The ‘returners’ at the 70th Anniversary Celebration, Manchester Metropolitan University, 2018
From left to right: Barbara Eckersley (now Barbara Bould), Vincent Harold Gorman, Barbara Gore (now Barbara Whitlow), Barbara Fowler (now Barbara Lewis), Ann Fox (now Ann Burnside), Doreen Beckett (now Doreen Pratt), Robert Burke, Judith Sie (now Judith Lea), Richard Larkin, Kenneth Kirkbride.
Welcome to the Passions of Youth, a website which tells stories of history and heritage in Manchester and Salford from the perspectives of children and young people. The site is based on participatory and collaborative community projects which use childhood and leisure experiences to connect older and younger generations through an understanding of history. It is supported by the History Research Centre and the Manchester Centre for Youth Studies at Manchester Metropolitan University.
Our most recent project, Returning Home, has been inspired by archive film of the same name in the North West Film Archive (NWFA) at Manchester Metropolitan University. This film was made in 1948 to commemorate the return to Manchester of some 238 ‘delicate’ children aged between five and eleven who had been sent from Manchester and Salford to stay with foster families in Switzerland for three months, part of a postwar humanitarian project promoted by the Swiss Red Cross. June 2018 was the 70th anniversary of the children’s return to the UK and the NWFA showed extracts from the film on regional television and publicised it in the local press, asking for people who had gone on the visit to get in touch.
Dozens of individuals and family members got in touch, sending in mementos, photos, letters and postcards. An audience of about 80 subsequently attended a 70th anniversary screening of the archive film to share their stories and experiences. Some of these are helping to curate this online project, which will include archive film, interviews with children who went to Switzerland, biographical accounts and family histories.
Returning Home is an evocative phrase when we’re living through social distancing and lockdown. Many of our Returning Home participants are having to live apart from their families now. This online portal of shared memories and experiences may help in a small way to connect them with shared childhood experiences and encourage intergenerational conversations about these stories. It is work in progress, and we hope you will join us on our journey over the next few months.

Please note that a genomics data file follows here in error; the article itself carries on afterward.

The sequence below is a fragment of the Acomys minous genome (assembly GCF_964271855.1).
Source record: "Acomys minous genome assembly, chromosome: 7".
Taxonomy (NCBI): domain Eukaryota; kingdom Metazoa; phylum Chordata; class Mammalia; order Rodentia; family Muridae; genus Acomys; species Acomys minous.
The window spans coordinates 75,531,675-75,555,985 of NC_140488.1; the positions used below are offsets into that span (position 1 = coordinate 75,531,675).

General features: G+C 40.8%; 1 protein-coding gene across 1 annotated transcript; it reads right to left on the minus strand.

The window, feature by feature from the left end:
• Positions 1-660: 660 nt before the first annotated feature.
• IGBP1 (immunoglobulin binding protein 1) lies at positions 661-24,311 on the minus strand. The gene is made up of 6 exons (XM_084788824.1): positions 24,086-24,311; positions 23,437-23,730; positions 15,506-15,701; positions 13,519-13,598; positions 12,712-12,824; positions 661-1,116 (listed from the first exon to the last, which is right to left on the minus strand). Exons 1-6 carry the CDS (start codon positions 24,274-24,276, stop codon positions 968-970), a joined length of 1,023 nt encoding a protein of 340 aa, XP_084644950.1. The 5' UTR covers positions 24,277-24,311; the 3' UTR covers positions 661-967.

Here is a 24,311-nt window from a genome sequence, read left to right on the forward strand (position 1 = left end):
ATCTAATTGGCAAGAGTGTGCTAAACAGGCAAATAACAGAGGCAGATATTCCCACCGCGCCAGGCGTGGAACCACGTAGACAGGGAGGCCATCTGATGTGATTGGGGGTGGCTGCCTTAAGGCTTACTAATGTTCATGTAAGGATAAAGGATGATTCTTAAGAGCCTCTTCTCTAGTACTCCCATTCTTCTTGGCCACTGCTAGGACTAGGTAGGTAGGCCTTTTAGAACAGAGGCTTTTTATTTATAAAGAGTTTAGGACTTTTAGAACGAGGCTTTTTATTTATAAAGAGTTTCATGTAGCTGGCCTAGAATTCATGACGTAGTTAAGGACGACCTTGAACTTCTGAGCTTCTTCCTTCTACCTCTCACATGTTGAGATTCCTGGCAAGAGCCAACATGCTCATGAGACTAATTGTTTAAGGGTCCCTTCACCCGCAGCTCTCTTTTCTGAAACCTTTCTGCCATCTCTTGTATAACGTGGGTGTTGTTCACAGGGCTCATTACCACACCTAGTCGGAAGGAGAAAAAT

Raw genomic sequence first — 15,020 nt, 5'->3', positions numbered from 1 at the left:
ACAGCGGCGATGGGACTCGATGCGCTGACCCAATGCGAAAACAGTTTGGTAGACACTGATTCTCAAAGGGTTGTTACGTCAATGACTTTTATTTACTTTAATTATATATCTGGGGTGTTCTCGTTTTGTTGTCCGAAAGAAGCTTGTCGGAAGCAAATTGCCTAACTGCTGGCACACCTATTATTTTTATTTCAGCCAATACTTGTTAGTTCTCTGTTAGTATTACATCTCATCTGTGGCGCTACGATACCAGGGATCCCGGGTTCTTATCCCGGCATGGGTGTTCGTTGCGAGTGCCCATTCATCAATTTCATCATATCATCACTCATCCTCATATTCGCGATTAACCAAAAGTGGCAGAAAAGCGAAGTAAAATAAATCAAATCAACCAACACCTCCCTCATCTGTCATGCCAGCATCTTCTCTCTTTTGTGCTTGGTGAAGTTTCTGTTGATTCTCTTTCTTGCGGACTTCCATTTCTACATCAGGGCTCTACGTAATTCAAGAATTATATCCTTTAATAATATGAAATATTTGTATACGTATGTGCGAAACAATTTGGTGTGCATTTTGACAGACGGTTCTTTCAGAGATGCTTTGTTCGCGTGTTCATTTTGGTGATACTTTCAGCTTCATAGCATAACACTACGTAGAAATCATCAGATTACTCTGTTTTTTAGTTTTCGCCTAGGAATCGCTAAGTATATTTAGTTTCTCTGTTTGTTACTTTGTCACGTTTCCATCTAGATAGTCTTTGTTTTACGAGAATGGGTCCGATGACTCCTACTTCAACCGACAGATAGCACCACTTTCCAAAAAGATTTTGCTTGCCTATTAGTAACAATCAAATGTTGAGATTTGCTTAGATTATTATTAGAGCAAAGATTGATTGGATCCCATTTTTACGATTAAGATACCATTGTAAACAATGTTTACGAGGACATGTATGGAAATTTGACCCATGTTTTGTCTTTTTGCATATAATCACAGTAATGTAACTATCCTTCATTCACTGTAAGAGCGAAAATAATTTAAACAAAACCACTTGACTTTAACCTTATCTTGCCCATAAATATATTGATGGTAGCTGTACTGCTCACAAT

We would love you to get in touch to contribute your own experiences, especially if you or someone in your family was one of the children sent to Switzerland in 1948!
The Passions of Youth
The original Passions of Youth project was a community project which celebrated the leisure passions of working-class young men in their teens in Manchester and Salford, who worked with historians, youth and community workers and film-makers to acquire new skills in historical research, oral history techniques and film-making.
Young boxers visiting the Archives at Manchester Central Library
Youth studies and histories of youth have often focused on the exceptional and sensational, rather than the ordinary and everyday. Working-class young men have been stereotyped negatively in popular culture; it is widely accepted that heritage, arts and culture are in the main accessed and understood by a white, affluent, middle class, educated demographic. Passions of Youth contested these assumptions. It celebrated the informal learning, skills and experiences that ‘ordinary’ working-class young men often develop through everyday leisure activities of their own choosing. Shared leisure passions became a medium through which to extend informal skills using different creative approaches. They learned technical and story-making skills and gained confidence by research visits to the People’s History Museum, Archives+ at Manchester’s Central Library, the NWFA, and the Working-Class Movement Library in Salford. They developed pride in their own stories of heritage and local identity, which were shared in celebratory events in north Manchester, at the Miners’ Community Arts and Community Centre and FC United Community Football Club.
Find out more about the project and the groups which participated by using the menu at the top of the page.
Passions of Youth was funded by the Arts and Humanities Council (AHRC) and supported by the Manchester Centre for Regional History at Manchester Metropolitan University. New community-based projects are supported by the Manchester Centre for Youth Studies and the History Research Centre, both at Manchester Metropolitan University.
AWARD WINNING ENGAGEMENT
In 2019, Passions of Youth was an international Real Impact Award finalist, shortlisted by Emerald Publishing as an example of Mobilising Research into Action: engaged research which meets an important social need. The project was featured in Emerald’s Real Impact Awards Showcase book.
For further information about Passions and Returning Home contact Prof. Melanie Tebbutt, Manchester Metropolitan University: firstname.lastname@example.org